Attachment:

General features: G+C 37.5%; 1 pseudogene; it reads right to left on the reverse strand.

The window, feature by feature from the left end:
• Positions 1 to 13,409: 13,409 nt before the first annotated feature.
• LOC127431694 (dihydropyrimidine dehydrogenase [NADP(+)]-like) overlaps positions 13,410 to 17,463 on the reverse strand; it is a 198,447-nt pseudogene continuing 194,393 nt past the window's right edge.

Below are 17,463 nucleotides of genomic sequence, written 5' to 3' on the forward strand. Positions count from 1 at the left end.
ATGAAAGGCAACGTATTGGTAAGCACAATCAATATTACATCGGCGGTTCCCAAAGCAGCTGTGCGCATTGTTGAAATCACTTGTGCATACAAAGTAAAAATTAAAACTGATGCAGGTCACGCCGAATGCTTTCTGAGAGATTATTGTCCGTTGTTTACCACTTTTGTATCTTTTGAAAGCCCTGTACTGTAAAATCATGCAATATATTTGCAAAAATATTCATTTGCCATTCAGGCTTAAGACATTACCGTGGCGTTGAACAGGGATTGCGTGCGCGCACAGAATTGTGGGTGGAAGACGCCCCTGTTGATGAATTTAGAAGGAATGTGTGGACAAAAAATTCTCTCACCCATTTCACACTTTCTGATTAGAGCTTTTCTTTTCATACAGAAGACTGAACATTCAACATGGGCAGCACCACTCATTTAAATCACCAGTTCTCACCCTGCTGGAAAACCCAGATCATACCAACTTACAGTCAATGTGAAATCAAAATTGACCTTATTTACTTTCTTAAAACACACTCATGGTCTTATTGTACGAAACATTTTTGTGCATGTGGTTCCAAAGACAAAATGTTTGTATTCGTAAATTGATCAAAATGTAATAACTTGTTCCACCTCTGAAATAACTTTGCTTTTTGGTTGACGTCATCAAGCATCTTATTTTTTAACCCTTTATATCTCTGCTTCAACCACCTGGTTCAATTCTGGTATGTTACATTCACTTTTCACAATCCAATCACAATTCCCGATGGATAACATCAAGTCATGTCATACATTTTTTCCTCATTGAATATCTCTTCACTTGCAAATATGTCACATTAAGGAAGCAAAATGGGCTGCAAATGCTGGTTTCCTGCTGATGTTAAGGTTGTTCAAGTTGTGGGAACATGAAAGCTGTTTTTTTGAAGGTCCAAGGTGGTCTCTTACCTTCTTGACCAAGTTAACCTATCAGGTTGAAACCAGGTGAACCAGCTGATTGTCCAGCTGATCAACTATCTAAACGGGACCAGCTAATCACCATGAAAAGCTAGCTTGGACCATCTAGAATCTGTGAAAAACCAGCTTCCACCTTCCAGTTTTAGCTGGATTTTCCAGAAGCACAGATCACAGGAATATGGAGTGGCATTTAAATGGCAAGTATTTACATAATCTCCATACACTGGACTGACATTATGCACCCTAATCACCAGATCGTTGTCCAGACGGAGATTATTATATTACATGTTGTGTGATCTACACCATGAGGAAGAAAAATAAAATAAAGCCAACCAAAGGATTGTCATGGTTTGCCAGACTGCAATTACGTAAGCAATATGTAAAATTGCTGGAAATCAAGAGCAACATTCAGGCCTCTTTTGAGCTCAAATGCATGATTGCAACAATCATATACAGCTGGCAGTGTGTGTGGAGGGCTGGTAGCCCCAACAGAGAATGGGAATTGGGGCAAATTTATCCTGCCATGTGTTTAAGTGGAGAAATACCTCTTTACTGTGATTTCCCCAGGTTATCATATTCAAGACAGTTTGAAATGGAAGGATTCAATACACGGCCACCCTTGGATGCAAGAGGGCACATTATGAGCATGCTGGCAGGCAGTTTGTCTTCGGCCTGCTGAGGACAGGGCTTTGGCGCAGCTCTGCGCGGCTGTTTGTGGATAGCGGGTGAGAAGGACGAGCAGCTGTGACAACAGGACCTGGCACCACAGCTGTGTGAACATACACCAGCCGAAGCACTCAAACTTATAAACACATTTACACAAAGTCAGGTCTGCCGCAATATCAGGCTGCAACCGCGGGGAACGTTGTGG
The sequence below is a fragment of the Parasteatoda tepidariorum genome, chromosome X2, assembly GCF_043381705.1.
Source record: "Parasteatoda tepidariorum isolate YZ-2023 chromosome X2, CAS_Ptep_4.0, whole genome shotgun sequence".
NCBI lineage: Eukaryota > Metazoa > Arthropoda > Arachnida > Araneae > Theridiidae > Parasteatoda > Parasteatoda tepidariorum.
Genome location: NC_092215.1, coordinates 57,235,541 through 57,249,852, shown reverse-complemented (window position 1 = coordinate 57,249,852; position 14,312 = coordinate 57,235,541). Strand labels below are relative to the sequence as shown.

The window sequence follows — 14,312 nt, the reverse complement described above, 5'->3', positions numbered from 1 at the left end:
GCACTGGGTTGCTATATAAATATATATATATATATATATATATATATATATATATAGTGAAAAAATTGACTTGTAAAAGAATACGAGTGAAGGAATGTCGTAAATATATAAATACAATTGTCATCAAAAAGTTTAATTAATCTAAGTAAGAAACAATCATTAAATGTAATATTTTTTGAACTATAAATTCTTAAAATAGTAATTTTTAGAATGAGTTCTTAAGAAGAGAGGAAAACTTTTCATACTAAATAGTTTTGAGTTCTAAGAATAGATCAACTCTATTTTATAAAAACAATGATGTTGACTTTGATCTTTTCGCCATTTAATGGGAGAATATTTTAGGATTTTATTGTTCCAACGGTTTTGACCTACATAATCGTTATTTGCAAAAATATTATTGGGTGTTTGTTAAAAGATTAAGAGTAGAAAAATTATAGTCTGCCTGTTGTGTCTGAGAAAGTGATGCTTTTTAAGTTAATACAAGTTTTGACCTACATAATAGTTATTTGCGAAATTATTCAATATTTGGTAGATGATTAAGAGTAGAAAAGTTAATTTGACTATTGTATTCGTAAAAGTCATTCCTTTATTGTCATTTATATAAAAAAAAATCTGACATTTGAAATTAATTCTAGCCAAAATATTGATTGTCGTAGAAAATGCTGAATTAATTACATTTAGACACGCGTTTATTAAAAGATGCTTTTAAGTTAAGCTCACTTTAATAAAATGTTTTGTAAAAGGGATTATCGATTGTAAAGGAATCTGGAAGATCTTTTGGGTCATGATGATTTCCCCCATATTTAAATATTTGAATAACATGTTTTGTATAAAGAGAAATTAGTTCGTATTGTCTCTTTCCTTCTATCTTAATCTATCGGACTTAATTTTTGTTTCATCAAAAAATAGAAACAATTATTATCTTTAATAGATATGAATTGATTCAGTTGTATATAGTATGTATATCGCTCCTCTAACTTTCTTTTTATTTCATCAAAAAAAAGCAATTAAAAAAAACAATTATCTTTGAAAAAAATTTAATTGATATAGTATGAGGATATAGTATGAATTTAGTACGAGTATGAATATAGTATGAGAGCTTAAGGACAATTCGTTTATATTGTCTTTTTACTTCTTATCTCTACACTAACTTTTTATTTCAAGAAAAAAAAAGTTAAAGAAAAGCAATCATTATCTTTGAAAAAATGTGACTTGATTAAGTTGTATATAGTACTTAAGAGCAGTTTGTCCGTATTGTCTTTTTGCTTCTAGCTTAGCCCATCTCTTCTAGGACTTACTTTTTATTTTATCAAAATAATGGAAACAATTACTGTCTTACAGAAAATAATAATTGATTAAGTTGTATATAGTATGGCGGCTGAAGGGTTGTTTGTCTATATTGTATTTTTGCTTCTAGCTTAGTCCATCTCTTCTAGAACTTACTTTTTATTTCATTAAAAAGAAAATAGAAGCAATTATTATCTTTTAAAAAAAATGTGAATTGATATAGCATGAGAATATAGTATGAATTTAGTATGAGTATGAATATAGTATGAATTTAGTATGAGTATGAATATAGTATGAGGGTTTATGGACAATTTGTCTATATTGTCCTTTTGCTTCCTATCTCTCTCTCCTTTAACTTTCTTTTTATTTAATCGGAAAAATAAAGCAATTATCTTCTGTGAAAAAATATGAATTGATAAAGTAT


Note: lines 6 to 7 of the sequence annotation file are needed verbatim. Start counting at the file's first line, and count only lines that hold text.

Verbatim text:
ATGAAAGGCAACGTATTGGTAAGCACAATCAATATTACATCGGCGGTTCCCAAAGCAGCTGTGCGCATTGTTGAAATCACTTGTGCATACAAAGTAAAAATTAAAACTGATGCAGGTCACGCCGAATGCTTTCTGAGAGATTATTGTCCGTTGTTTACCACTTTTGTATCTTTTGAAAGCCCTGTACTGTAAAATCATGCAATATATTTGCAAAAATATTCATTTGCCATTCAGGCTTAAGACATTACCGTGGCGTTGAACAGGGATTGCGTGCGCGCACAGAATTGTGGGTGGAAGACGCCCCTGTTGATGAATTTAGAAGGAATGTGTGGACAAAAAATTCTCTCACCCATTTCACACTTTCTGATTAGAGCTTTTCTTTTCATACAGAAGACTGAACATTCAACATGGGCAGCACCACTCATTTAAATCACCAGTTCTCACCCTGCTGGAAAACCCAGATCATACCAACTTACAGTCAATGTGAAATCAAAATTGACCTTATTTACTTTCTTAAAACACACTCATGGTCTTATTGTACGAAACATTTTTGTGCATGTGGTTCCAAAGACAAAATGTTTGTATTCGTAAATTGATCAAAATGTAATAACTTGTTCCACCTCTGAAATAACTTTGCTTTTTGGTTGACGTCATCAAGCATCTTATTTTTTAACCCTTTATATCTCTGCTTCAACCACCTGGTTCAATTCTGGTATGTTACATTCACTTTTCACAATCCAATCACAATTCCCGATGGATAACATCAAGTCATGTCATACATTTTTTCCTCATTGAATATCTCTTCACTTGCAAATATGTCACATTAAGGAAGCAAAATGGGCTGCAAATGCTGGTTTCCTGCTGATGTTAAGGTTGTTCAAGTTGTGGGAACATGAAAGCTGTTTTTTTGAAGGTCCAAGGTGGTCTCTTACCTTCTTGACCAAGTTAACCTATCAGGTTGAAACCAGGTGAACCAGCTGATTGTCCAGCTGATCAACTATCTAAACGGGACCAGCTAATCACCATGAAAAGCTAGCTTGGACCATCTAGAATCTGTGAAAAACCAGCTTCCACCTTCCAGTTTTAGCTGGATTTTCCAGAAGCACAGATCACAGGAATATGGAGTGGCATTTAAATGGCAAGTATTTACATAATCTCCATACACTGGACTGACATTATGCACCCTAATCACCAGATCGTTGTCCAGACGGAGATTATTATATTACATGTTGTGTGATCTACACCATGAGGAAGAAAAATAAAATAAAGCCAACCAAAGGATTGTCATGGTTTGCCAGACTGCAATTACGTAAGCAATATGTAAAATTGCTGGAAATCAAGAGCAACATTCAGGCCTCTTTTGAGCTCAAATGCATGATTGCAACAATCATATACAGCTGGCAGTGTGTGTGGAGGGCTGGTAGCCCCAACAGAGAATGGGAATTGGGGCAAATTTATCCTGCCATGTGTTTAAGTGGAGAAATACCTCTTTACTGTGATTTCCCCAGGTTATCATATTCAAGACAGTTTGAAATGGAAGGATTCAATACACGGCCACCCTTGGATGCAAGAGGGCACATTATGAGCATGCTGGCAGGCAGTTTGTCTTCGGCCTGCTGAGGACAGGGCTTTGGCGCAGCTCTGCGCGGCTGTTTGTGGATAGCGGGTGAGAAGGACGAGCAGCTGTGACAACAGGACCTGGCACCACAGCTGTGTGAACATACACCAGCCGAAGCACTCAAACTTATAAACACATTTACACAAAGTCAGGTCTGCCGCAATATCAGGCTGCAACCGCGGGGAACGTTGTGG
The sequence below is a fragment of the Parasteatoda tepidariorum genome, chromosome X2, assembly GCF_043381705.1.